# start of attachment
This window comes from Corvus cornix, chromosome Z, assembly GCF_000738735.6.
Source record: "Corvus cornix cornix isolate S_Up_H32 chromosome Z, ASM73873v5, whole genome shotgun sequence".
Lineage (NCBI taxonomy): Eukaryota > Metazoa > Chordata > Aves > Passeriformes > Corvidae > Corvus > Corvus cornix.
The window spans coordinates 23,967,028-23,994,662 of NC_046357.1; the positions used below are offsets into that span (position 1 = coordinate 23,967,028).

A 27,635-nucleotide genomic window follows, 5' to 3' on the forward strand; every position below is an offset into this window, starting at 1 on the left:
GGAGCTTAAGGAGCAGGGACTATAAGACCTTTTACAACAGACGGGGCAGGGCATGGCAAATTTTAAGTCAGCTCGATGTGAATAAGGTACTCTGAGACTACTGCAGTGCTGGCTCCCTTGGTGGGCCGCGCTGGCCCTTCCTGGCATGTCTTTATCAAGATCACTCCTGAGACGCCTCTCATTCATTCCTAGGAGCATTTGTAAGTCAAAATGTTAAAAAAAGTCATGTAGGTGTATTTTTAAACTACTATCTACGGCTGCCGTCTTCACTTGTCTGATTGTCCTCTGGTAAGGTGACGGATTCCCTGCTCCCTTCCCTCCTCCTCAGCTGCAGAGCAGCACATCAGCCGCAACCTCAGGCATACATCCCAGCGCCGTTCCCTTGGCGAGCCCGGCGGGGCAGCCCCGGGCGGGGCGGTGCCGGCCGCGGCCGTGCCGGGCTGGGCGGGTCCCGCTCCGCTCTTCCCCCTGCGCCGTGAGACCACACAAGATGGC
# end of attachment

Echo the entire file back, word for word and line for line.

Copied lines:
This window comes from Corvus cornix, chromosome Z, assembly GCF_000738735.6.
Source record: "Corvus cornix cornix isolate S_Up_H32 chromosome Z, ASM73873v5, whole genome shotgun sequence".
Lineage (NCBI taxonomy): Eukaryota > Metazoa > Chordata > Aves > Passeriformes > Corvidae > Corvus > Corvus cornix.
The window spans coordinates 23,967,028-23,994,662 of NC_046357.1; the positions used below are offsets into that span (position 1 = coordinate 23,967,028).

A 27,635-nucleotide genomic window follows, 5' to 3' on the forward strand; every position below is an offset into this window, starting at 1 on the left:
GGAGCTTAAGGAGCAGGGACTATAAGACCTTTTACAACAGACGGGGCAGGGCATGGCAAATTTTAAGTCAGCTCGATGTGAATAAGGTACTCTGAGACTACTGCAGTGCTGGCTCCCTTGGTGGGCCGCGCTGGCCCTTCCTGGCATGTCTTTATCAAGATCACTCCTGAGACGCCTCTCATTCATTCCTAGGAGCATTTGTAAGTCAAAATGTTAAAAAAAGTCATGTAGGTGTATTTTTAAACTACTATCTACGGCTGCCGTCTTCACTTGTCTGATTGTCCTCTGGTAAGGTGACGGATTCCCTGCTCCCTTCCCTCCTCCTCAGCTGCAGAGCAGCACATCAGCCGCAACCTCAGGCATACATCCCAGCGCCGTTCCCTTGGCGAGCCCGGCGGGGCAGCCCCGGGCGGGGCGGTGCCGGCCGCGGCCGTGCCGGGCTGGGCGGGTCCCGCTCCGCTCTTCCCCCTGCGCCGTGAGACCACACAAGATGGC